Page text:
If you are one of those people who love observing the buildings while walking the streets of a foreign city, this list will be a treat! There are numerous remarkable buildings in Athens, but you have to know where to look for them. So, here is a list of 15 outstanding buildings in our city that we believe will give you a better insight into Athens' secrets!
Table of Contents
1. National Technical University of Athens
42, Patission st.
The construction of the building transpired in three stages, due to the need for more auditoriums: between the year 1862-1876, 1930-1935 and 1950-1957.
This building complex and the student uprising against junta go hand in hand in Greek history. In fact, the uprising against the military dictatorship begun on November 14, 1973, and ended on November 17, 1973, when a tank entered the university after breaking down the central gate. The invasion resulted in the murder of hundreds of students who were standing behind the gate cheering slogans about freedom. This is the greatest uprising in the modern history of Greece, while the broken gate is still there, lying on the floor behind the new gate, as historical memorabilia.
100,Peiraios av. & 1,Persefonis
Technopolis (Gazi), Kerameikos - credits: Heracles Kritikos/Shutterstock.com
In 1860, the first gas installation of Athens was built in the area of Gazi, with the neighborhood being named after the installation. During the late years of the 19th century, Technopolis kept expanding and in the middle of the 20th century, it hosted wood factories, blacksmiths, machining centers, repair garages, reservoirs, furnaces, and many more buildings. Today, it is one of the most popular venues in Athens. Numerous musical and cultural events have taken place in this area since 1999 and it is one of the most favored places for concerts, especially during the summer and the autumn.
3. Hotel Mpageion
18, Omonoia sq. & Athinas st.
Hotel Mpageion - credits: www.lifo.gr
Erst Ziller was the one who made the designs for the Mpageion hotel which was built during 1890-1894. What is really impressive about this building, however, is that despite the declination of the hotels following WWII, Mpageion was the only one which remained open until 1969.
4. Iliou Melathron
12, Panepistimiou st.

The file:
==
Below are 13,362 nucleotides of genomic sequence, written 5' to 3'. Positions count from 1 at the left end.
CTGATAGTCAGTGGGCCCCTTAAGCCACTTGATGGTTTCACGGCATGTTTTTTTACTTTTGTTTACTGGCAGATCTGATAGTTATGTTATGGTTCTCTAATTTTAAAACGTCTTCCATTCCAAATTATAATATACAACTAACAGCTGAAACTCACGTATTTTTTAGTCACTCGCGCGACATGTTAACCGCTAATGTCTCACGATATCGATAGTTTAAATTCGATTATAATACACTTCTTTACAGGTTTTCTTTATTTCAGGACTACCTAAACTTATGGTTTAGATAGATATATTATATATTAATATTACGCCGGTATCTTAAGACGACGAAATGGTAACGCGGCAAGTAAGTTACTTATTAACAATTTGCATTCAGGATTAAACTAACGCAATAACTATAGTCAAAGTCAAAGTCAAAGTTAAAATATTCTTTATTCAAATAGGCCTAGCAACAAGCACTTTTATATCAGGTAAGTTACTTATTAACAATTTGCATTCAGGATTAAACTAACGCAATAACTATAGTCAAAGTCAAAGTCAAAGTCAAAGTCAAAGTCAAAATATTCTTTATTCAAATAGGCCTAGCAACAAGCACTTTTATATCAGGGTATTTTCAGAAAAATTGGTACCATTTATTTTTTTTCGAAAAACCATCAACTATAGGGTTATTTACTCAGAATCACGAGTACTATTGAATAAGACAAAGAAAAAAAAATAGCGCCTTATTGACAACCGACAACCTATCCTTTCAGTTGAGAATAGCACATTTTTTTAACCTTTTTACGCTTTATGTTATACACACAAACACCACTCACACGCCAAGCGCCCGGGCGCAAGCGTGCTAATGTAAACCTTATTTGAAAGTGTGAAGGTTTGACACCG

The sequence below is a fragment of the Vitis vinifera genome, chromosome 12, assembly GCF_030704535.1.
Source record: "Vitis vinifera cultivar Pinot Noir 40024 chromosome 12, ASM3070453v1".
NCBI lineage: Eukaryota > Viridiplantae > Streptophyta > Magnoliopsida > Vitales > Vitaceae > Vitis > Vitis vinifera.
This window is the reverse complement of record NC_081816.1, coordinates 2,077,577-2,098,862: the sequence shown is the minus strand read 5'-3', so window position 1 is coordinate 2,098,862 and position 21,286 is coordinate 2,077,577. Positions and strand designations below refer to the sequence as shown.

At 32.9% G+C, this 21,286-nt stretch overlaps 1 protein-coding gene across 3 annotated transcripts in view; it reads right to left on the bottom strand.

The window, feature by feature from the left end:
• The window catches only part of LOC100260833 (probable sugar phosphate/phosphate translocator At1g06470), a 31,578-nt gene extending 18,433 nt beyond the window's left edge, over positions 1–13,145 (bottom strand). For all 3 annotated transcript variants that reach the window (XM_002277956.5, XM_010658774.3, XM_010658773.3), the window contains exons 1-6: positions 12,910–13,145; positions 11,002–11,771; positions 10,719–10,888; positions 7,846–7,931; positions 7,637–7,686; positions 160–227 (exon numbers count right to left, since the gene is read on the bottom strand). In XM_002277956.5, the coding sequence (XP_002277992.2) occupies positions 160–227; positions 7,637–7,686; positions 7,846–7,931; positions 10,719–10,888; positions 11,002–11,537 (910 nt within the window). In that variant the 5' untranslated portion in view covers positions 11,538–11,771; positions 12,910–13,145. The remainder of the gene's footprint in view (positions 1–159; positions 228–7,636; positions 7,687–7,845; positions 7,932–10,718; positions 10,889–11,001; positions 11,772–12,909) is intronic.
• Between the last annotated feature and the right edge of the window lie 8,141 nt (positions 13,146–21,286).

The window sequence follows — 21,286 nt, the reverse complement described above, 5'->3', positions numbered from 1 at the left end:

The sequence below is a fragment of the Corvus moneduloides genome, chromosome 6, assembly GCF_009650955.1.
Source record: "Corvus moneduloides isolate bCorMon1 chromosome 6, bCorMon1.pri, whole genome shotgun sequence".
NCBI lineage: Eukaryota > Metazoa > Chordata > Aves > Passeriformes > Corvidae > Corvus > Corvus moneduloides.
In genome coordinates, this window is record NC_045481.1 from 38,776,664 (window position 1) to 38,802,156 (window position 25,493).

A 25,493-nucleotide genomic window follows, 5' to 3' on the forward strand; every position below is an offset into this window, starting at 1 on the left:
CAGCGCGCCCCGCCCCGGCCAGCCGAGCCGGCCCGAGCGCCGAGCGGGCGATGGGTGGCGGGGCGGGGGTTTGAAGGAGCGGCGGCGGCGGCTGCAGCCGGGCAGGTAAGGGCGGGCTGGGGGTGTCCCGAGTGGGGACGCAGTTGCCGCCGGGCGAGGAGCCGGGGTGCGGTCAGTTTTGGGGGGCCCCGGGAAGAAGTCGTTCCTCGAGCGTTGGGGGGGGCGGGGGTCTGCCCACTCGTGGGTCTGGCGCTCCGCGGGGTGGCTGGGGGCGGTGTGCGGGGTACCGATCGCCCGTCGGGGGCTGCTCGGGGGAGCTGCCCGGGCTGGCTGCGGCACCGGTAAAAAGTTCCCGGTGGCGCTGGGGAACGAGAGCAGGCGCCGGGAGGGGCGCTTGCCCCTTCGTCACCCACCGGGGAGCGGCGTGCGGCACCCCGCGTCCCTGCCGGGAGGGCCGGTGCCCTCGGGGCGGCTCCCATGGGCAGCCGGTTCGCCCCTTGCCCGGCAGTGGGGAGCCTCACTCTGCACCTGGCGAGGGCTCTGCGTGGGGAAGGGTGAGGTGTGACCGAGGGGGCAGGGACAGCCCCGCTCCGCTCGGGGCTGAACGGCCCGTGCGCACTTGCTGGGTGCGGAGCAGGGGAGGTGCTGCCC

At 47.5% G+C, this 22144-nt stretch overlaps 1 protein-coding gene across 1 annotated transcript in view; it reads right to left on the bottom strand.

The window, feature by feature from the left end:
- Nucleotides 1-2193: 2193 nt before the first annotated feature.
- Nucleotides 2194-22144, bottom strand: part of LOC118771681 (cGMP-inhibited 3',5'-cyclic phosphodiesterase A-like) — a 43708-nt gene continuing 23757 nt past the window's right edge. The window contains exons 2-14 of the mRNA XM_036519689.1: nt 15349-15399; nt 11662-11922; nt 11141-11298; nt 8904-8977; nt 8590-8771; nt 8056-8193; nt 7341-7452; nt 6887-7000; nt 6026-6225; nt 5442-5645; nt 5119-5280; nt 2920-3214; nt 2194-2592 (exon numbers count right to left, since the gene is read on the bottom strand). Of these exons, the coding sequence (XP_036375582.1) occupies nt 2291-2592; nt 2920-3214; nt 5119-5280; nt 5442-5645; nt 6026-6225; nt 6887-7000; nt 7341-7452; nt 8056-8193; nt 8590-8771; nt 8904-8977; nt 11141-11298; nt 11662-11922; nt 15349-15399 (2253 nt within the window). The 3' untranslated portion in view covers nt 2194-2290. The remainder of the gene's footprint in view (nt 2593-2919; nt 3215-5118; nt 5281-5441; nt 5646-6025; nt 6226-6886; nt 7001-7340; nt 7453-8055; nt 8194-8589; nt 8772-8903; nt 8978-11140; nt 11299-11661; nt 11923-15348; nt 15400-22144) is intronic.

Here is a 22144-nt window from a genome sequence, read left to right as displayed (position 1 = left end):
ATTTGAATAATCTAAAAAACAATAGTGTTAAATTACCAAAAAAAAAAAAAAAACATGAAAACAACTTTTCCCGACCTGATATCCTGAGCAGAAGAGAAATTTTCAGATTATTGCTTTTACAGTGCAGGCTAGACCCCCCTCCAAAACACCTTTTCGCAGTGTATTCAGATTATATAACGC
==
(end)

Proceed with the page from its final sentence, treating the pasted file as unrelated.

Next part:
Iliou Melathron - credits: gtp.gr
Iliou Melathron is an iconic Athenian building which was designed in 1879 by E.Ziller. It was restored in 1984 as well as in the first years of the 21st century. Today, it hosts the Monetary Museum of Athens and in case you decide to visit the museum, you‘ll have the chance to admire the impressive interior of this outstanding neoclassical building.
5. Panepistimio Athinon (University)
30, Panepistimiou st.
University - Panepistimio Athinon - credits: Anastasios71/Shutterstock.com
Panepistimio is part of the Neoclassical Trilogy that includes the Academy, University (Panepistimio) and Library of Athens, and it is undoubtedly one of the highlights of Athens.oth locals and visitors who happen to be in the area surrounding Panepistimio love gazing at these buildings that are so impressive, that inspire awe for the previous generations who created these architectural treasures. The architectural masterpiece of Panepistimio was designed by C.Hansen.
6. 74th Primary School, Athens
106-108, Andrianou st.
74th public Primary School of Athens - credits: https://goo.gl/jguC8K
he 74th Primary School is probably one of the most beautiful public schools of Athens. It was designed by Greek architect P. Kalkos. It is noteworthy that the Doric columns and the classical pediment of this building run counter to its small scale.
7. Villa Ilissia
22, Vasilisis Sofias av.
Nowadays, Villa Ilissia houses the Byzantine and Christian Museum - credits: Leonid Andronov/Shutterstock.com
Villa Ilissia -or 'Megaro of Ilisia'- is an idiosyncratic two-story building in which elements of Classicism and Romanticism coexist in harmony. It used to be the house of Sophie Lebrun (also known as Duchesse de Plaisance) until 1854. After the death of Lebrun, it was used as a building for military services until becoming the host of the Byzantine Museum of Athens.
8. Interwar block of flats
55, Vasilisis Sofias av.
Interwar building in Vas. Sofias Avenue - credits: https://goo.gl/EqxSDC
K.Kitsiki was the architect of this interwar block of flats. Having graduated from the Berlin-Charlottenburg school, he created this distinct building, promoting the association of old and new forms; it is deemed as a typical ''erker'' building due to the protruding volumes.
9. Church of Agioi Anargiroi (“Agiotafitiko Metochi”)
Pritaneiou & Erechtheos st.